After taking the audience through the Milaap.org website, the loan-disbursal and repayment cycle (see figure), selected client profiles, and the filters that lenders can apply to direct their loans to specific regions, sectors or purposes, Yara gave a short profile of DCBS – a small MFI in Eastern India which is a sub-partner of Arc Finance under REMMP, and a beneficiary of Milaap’s crowdfunders.
DCBS is a small, community-based MFI that operates in 200 village communities in West Bengal. It has an active client base of 8,000 women borrowers. In December 2012, DCBS began promoting a new solar lantern loan product to existing clients (through a line of credit provided by Milaap, funded by the crowd), which is now expanding to non-clients.
As of mid-2014, DCBS’ solar lending program has a 100 percent repayment rate, has seen rapid portfolio growth and high penetration in the target communities, a consistent validation of this type of energy-lending as sustainable and commercially attractive, and early but positive social impact results. Other MFIs supported by Milaap and Arc Finance are also providing finance for a range of products, from clean cookstoves to multi-light and multi-appliance solar home systems.
Not everything has worked perfectly, of course. As Yara told the audience, there is always an element of trial and error in piloting new and innovative channels in order to demonstrate the commercial viability of a model for scale. Learning lessons along the way is important, and inevitable. Not all MFI partners have had the same success. Due diligence conducted by the crowdfunding platform to determine the capability (and, crucially, the dedication) of the MFI to introduce energy lending, is paramount. Finding the right field MFI partner is a necessary criterion for success.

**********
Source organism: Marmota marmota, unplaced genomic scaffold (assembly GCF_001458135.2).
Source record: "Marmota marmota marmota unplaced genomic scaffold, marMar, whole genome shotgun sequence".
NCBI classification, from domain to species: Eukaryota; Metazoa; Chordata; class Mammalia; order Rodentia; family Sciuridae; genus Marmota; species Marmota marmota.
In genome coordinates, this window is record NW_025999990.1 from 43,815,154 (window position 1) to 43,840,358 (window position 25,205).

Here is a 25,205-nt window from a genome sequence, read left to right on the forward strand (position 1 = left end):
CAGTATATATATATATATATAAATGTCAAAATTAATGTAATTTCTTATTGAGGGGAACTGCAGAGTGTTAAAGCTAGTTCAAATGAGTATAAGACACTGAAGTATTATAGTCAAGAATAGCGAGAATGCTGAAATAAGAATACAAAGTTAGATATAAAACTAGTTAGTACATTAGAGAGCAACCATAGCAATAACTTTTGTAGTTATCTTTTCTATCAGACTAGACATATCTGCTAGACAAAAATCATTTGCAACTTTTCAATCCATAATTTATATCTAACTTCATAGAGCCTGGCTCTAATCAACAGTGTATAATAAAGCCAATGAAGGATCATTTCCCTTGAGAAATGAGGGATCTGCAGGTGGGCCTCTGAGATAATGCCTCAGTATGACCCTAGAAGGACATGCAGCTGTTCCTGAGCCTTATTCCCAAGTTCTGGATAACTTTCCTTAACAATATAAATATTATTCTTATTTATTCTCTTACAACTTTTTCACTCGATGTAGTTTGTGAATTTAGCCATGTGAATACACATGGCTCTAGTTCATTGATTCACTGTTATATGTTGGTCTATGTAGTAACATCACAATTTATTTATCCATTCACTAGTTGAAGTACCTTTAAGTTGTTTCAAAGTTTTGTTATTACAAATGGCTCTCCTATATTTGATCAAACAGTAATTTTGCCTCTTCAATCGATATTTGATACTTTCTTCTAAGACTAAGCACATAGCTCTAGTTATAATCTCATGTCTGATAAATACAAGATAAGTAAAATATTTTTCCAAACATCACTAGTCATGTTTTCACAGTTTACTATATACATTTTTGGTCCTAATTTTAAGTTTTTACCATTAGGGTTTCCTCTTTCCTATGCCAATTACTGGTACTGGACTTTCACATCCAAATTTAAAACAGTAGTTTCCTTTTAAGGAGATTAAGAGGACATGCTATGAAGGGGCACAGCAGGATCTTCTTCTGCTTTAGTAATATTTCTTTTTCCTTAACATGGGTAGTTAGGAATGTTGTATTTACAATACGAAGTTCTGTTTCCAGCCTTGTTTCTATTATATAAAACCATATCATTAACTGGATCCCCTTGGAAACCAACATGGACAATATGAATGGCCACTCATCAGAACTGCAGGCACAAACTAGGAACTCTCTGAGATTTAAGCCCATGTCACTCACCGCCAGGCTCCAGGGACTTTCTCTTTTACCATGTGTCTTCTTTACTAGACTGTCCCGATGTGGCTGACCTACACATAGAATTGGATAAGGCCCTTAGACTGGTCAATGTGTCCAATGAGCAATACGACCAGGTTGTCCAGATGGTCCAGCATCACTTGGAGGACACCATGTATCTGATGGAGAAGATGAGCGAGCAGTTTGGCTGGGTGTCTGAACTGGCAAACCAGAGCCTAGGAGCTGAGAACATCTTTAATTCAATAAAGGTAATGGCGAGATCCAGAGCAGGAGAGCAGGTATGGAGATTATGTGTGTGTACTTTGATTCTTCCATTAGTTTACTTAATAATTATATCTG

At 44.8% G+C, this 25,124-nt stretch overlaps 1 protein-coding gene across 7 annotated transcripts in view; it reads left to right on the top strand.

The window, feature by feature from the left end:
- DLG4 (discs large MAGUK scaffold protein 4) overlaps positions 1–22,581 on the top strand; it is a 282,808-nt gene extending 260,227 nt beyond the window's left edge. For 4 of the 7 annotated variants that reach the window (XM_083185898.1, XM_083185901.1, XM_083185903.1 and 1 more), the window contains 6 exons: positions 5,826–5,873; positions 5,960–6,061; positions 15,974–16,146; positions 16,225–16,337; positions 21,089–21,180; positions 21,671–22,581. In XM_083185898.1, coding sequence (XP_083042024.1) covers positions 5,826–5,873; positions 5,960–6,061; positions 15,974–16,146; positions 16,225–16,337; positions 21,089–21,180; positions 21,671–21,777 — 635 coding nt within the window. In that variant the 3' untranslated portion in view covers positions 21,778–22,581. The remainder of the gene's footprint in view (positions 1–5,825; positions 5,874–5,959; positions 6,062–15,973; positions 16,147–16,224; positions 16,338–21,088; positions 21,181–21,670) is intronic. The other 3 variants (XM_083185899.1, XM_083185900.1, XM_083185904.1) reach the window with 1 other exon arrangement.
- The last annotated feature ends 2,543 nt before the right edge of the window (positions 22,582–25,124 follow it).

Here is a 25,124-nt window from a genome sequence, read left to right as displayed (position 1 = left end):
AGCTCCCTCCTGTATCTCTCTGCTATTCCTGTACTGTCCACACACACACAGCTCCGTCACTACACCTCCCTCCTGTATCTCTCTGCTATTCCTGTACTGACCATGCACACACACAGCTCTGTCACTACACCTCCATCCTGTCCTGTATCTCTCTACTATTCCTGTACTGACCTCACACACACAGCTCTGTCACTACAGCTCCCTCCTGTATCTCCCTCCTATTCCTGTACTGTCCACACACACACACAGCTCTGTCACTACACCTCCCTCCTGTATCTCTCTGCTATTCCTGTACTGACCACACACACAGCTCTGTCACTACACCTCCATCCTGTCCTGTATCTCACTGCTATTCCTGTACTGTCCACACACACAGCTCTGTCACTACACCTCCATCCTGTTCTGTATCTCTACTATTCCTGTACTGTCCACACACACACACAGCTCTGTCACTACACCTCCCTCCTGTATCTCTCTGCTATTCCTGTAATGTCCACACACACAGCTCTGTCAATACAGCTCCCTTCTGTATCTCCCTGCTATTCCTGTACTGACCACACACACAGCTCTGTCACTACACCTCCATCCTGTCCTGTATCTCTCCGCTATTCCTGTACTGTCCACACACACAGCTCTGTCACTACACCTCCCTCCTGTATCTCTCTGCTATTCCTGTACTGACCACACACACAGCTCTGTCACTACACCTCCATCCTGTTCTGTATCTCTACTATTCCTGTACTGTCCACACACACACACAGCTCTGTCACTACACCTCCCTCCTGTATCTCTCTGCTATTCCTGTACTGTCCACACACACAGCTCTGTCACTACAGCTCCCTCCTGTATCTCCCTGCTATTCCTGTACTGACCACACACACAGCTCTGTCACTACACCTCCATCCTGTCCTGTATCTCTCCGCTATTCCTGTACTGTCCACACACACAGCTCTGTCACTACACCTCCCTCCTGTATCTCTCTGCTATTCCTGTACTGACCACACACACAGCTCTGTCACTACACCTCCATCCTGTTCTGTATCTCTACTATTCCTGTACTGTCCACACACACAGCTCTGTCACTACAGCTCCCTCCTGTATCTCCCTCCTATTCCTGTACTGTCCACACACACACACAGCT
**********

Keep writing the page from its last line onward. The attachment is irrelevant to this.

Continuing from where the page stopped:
What’s more, just providing MFI clients with access to credit for energy products isn’t enough either. Providing marketing support, client education, after-sales service, quality and appropriate products that are demand-driven, efficient “last mile” distribution, and appropriate pricing and financing options are all crucial. It is the role of the crowdfunder to assess – and where appropriate, assist – with these variables for success. It is this type of specialized technical assistance that Arc Finance has been providing to DCBS and other Milaap partners under REMMP.
Finally, Arc’s experience has been that training and awareness-raising are crucial elements which should be included as part of the clean energy program. Whether funding comes from donors, funds or in small increments from a crowdfunding platform like Milaap, and whatever the business and distribution model the MFI uses, a highly-engaged and informed staff, capable of talking to clients about their energy usage, costs and needs, is indispensable.
Yara finished with Q&A from the audience (which was particularly interested in product selection and warrantee challenges in remote communities). Arc looks forward to being invited back to further ECN events as it works with crowdfunding platforms to fill the working capital “gap” in pioneering small-scale, clean-energy finance.
The 2014 Ashden International Award Winners: Bringing Clean Energy Access and Finance to Billions through Innovation and Vision